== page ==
I’m not going write about what a depressing year it’s been. If you’ve been paying attention, you already know, and if you haven’t, I don’t want to be the one to break it to you. You can’t turn around these days without getting hit with some bad news. Instead, I’m going to focus on the things and people that got me to the end of this year intact.
2015 was the year I read some of the work of Clark Asthon Smith thanks to my friend Scott Connors, who has written articles and reviews for a variety of publications, from Weird Tales to Publisher's Weekly. He co-edited some Smith collections with Ron Hilger, including Star Changes: The Science Fiction of Clark Ashton Smith and The End of the Story, and on his own, like The Selected Letters of Clark Ashton Smith, and he is currently writing a biography of Smith. Scott is the perfect person to introduce one to Smith because he’s so knowledgeable about his work.
As a boy, I could not get into the work of H.P. Lovecraft because he kept telling me that things were too horrible to describe and I kept thinking, Then hire somebody because I want to read about it! I was 10 and I wanted bloodshed and monsters, preferably in plainer English than Lovecraft, who’s writing, back then, reminded me of the writing of Ellen G. White. That’s not a good thing. That changed as I grew older, of course, and learned to appreciate what Lovecraft had created in all those stories. Clark Ashton Smith was a member of the Lovecraft circle, of course, and their work has a lot in common. I think I prefer Smith’s prose to Lovecraft’s. He had a one-of-a-kind imagination and a sense of humor and irony that I enjoy. I look forward to reading more of his work.
Among the new things I've read this year, Mister White by John C. Foster stands out. I was a tremendous fan of Robert Ludlum’s spy novels growing up. I had already cut my teeth on Ian Fleming, but Ludlum did not write about James Bonds, he wrote about mostly regular people who happened to be in the intelligence business or were drawn or stumbled into espionage. Foster does the same thing, but he combines an espionage thriller with a mystery — half the time, I had no idea what was going on, but in the most entertaining and compelling way possible — and a horror novel. It’s a tense, unnerving labyrinth and you should pick up a copy when it’s released in April 2016 by Grey Matter Press.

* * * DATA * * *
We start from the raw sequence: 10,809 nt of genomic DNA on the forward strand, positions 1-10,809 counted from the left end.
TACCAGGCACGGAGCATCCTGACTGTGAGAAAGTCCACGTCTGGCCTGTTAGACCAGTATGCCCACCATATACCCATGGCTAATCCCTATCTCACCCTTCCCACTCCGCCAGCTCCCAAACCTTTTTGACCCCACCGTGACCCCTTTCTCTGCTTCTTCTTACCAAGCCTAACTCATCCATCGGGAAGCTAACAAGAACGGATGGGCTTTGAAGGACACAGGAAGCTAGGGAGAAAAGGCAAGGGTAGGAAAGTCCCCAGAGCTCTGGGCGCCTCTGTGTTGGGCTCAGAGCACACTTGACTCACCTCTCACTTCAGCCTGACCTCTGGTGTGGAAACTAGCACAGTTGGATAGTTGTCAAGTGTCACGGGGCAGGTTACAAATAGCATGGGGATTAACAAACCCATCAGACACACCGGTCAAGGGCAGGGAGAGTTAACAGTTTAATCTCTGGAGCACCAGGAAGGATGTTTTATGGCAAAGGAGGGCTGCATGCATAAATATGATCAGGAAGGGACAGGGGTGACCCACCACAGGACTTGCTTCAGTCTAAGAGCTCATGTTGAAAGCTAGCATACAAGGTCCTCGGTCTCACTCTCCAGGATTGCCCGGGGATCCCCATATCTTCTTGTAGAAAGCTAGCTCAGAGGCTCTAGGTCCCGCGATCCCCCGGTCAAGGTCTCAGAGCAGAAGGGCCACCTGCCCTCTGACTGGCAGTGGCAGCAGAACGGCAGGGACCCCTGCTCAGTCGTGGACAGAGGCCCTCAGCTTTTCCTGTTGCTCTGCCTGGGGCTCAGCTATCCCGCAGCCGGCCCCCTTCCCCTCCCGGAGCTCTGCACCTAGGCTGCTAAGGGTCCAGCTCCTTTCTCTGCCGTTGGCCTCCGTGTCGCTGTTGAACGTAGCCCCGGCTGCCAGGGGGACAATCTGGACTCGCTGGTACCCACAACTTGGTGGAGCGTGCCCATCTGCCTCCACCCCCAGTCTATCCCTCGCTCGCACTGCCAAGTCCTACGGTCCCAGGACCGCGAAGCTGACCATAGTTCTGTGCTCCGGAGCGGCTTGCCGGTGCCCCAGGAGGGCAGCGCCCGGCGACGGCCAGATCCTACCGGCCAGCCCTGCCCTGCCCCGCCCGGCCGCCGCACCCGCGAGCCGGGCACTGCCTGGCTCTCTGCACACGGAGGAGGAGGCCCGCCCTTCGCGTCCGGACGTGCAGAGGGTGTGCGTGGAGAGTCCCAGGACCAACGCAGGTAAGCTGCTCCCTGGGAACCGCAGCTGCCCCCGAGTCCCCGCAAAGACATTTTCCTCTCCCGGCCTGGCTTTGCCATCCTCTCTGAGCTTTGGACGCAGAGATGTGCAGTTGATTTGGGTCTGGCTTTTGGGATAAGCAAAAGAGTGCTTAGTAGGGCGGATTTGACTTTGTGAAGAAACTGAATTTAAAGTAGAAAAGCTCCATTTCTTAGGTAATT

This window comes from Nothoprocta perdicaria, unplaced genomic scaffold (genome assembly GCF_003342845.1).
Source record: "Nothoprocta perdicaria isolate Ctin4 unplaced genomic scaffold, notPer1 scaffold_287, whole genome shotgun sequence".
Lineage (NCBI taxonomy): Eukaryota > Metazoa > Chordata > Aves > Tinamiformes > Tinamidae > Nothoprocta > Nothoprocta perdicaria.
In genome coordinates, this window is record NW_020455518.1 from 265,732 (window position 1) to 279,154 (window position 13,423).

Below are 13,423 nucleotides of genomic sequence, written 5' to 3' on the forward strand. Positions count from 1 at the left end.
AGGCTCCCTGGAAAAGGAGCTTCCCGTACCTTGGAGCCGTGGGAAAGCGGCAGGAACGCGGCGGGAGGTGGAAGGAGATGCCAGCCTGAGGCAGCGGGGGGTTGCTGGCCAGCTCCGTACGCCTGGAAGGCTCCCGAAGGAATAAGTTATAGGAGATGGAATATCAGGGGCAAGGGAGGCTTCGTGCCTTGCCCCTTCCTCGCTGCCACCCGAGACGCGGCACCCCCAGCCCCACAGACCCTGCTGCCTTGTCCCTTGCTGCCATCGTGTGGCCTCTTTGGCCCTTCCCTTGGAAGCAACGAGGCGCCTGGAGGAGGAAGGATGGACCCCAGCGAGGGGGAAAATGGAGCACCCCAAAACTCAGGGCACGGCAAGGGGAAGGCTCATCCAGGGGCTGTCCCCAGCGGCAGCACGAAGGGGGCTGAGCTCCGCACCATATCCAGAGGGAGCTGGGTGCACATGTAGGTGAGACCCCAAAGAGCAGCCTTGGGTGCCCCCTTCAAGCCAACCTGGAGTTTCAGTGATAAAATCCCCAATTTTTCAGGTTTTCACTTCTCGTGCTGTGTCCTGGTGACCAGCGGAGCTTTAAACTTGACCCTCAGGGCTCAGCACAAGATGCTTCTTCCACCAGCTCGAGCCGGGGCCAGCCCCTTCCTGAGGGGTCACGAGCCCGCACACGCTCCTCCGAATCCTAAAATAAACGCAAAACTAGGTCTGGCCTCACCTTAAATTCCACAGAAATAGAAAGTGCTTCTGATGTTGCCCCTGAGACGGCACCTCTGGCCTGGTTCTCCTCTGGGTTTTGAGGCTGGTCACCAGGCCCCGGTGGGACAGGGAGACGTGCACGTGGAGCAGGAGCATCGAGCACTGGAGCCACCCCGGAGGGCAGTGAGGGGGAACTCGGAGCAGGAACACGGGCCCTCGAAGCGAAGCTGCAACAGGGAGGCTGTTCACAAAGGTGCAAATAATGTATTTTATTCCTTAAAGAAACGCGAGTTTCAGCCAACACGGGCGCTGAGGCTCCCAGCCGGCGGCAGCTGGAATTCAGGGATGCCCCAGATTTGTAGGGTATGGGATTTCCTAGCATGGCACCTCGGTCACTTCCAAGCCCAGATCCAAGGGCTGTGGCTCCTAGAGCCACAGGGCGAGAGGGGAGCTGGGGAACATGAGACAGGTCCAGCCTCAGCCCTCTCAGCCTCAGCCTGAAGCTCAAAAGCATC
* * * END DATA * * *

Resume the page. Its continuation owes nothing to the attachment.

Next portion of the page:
I discovered a lot of streaming services in 2016, like The Grindhouse Channel and TubiTV and Reel Flix. Browsing through their selections lit up all of my nostalgia neurons. Unable to go to movie theaters for religious reasons as a boy, I used to cut movie advertisements out of the newspaper, tack them to a corkboard on my bedroom wall over my desk, and gaze at them as I did my homework, wondering what all of those movies were like on the big screen, uncut and without commercial interruptions. Most of them were horror movies, of course, and a whole lot of them are now available on these streaming services.
One of the great movie ad campaigns of the 1970s was for a double feature, I EAT YOUR SKIN and I DRINK YOUR BLOOD. The advertisement in my local newspaper, which quickly ended up on my bedroom wall, looked like this:
Along with the short TV spots that seemed to run in every commercial break around the time of release, that newspaper ad had my imagination spinning as I wondered what those movies would be like. The double feature I concocted in my head as I stared at that newspaper cutout tacked to my corkboard was an epic, bloody nightmare, and I knew it would have to do because there was no chance I would ever see those movies. Now, thanks to The Grindhouse Channel, I have.